Figure 1: Radiation caution sign

The Sievert (Sv) is the SI unit for ionizing radiation dose, measuring the amount of energy absorbed in a human's body per unit mass (J/kg).[1] Named after Rolf Sievert for his work with radiation dosage and protection against radiation,[2] the Sievert is a measure of external and internal biological exposure to radiation. Dosage is referred to in different ways, with two pertaining to the Sievert: Equivalent dosage is used when referring to any health effect on the whole body, and effective dosage is more specific to certain bodily tissues and organs.[3]

One Sievert is a large amount of radiation dosage, so typically it is used with a prefix of micro (µSv) or milli (mSv). For example, a common comparison of dosage is the banana equivalent dose which is the amount of absorbed radiation from eating one banana, equal to 0.1 µSv (bananas are naturally slightly radioactive due to their content of the unstable isotope Potassium-40). The radiation from eating bananas is very small, one would have to eat millions of bananas at once to get any appreciable radiation exposure. To get a feel of how much radiation dosage that humans receive from various sources, take a look at this visual by XKCD.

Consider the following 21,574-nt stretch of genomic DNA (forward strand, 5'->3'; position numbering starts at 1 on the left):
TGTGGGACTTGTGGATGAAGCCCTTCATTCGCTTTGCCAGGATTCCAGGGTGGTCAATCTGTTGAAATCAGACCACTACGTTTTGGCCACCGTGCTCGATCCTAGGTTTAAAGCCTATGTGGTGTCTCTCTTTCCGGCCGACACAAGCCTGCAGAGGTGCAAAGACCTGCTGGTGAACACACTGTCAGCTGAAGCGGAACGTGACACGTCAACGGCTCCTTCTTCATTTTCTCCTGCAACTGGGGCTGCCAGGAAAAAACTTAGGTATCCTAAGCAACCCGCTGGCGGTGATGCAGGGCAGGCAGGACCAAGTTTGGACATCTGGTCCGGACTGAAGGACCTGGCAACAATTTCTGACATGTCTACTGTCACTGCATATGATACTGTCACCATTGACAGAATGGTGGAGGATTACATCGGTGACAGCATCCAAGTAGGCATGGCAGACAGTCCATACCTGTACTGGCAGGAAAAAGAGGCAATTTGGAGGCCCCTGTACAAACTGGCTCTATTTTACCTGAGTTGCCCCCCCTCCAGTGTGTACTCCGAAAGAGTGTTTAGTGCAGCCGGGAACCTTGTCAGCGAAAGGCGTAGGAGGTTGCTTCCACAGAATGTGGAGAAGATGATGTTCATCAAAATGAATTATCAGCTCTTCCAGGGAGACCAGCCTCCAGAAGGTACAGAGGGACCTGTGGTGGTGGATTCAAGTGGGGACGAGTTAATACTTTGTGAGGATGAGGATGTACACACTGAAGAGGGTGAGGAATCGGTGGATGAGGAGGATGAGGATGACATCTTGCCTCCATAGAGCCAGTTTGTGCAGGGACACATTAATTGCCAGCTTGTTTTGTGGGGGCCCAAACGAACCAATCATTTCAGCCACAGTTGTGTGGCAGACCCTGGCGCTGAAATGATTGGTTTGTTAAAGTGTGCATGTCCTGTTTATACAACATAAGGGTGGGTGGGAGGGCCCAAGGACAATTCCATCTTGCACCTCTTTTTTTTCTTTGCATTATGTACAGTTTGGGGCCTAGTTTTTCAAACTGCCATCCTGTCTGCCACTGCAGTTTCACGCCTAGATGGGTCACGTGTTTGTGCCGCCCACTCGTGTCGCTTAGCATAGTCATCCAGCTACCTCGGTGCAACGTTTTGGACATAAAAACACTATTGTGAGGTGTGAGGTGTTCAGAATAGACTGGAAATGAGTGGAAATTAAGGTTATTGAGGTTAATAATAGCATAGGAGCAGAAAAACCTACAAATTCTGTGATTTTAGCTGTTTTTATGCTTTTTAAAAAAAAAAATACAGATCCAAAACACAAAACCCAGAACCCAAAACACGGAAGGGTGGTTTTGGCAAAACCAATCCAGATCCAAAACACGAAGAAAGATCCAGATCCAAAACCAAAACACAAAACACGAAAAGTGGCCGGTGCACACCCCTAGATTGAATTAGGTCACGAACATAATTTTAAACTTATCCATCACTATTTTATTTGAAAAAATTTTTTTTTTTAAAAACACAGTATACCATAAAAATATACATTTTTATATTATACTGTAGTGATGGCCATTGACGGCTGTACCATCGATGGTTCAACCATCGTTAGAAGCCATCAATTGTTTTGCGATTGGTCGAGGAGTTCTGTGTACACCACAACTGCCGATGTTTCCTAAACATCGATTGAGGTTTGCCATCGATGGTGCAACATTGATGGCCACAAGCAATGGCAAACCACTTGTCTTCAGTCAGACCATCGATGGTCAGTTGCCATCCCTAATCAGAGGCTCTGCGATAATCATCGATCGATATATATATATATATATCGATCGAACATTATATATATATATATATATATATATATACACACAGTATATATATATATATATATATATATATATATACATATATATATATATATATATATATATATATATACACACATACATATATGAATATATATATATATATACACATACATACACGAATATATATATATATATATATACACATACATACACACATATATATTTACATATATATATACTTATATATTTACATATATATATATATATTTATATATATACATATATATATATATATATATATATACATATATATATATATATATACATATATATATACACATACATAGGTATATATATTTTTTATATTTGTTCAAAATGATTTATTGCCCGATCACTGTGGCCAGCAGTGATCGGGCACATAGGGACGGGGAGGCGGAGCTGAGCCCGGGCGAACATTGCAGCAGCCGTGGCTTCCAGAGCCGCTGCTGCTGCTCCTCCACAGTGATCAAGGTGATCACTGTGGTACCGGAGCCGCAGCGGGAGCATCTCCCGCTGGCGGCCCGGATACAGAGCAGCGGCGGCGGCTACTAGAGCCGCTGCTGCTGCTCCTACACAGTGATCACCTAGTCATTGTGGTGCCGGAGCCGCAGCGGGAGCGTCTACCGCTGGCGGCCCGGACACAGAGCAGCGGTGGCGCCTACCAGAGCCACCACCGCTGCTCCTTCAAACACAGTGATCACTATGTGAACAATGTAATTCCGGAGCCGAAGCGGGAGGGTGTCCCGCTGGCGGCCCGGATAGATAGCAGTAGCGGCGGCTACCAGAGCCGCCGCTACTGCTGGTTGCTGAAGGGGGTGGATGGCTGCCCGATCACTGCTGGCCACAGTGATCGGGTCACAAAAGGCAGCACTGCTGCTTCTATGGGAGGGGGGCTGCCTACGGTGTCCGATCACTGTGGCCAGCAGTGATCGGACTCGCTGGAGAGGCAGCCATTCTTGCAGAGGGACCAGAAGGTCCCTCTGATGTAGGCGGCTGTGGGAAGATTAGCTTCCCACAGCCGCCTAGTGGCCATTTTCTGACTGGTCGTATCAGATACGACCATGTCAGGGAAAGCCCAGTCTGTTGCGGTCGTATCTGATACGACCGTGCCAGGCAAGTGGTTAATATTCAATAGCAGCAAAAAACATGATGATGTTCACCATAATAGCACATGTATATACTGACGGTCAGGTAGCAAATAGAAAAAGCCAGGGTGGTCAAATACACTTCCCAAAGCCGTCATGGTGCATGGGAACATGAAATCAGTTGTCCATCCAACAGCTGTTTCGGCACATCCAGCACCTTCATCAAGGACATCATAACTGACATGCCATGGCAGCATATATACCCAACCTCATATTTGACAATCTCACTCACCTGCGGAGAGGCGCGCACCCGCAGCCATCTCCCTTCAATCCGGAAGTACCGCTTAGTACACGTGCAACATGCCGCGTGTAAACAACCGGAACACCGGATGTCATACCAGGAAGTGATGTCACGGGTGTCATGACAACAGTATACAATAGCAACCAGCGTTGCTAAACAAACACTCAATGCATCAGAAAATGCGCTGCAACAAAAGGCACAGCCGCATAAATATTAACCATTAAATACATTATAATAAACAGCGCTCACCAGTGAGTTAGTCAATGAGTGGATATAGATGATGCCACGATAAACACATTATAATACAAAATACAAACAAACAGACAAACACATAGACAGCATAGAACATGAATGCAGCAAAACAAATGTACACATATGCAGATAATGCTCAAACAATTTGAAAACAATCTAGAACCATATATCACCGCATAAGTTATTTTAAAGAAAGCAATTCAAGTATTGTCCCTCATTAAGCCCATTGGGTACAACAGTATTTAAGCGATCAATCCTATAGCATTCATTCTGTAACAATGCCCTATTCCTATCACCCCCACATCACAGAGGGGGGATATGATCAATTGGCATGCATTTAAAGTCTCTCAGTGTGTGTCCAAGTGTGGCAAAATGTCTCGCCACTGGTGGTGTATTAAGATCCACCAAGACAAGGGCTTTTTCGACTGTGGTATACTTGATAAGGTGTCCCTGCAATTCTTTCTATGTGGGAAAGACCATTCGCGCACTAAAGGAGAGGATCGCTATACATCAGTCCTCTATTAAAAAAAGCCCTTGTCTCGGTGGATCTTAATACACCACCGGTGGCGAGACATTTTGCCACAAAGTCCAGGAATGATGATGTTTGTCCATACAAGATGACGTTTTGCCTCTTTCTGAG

Sievert Unit Converter

For further reading


  1. Bureau International des Poids et Mesures, "SI units of ionizing radiation" [Online], Available:
  2. Bureau International des Poids et Mesures "R. M. Sievert (1898-1966)" [Online], Available:
  3. Radiology Info, "What is radiation dose?" [Online], Available:

Authors and Editors

Allison Campbell, Jordan Hanania, Kailyn Stenhouse, Jason Donev
Last updated: July 21, 2018
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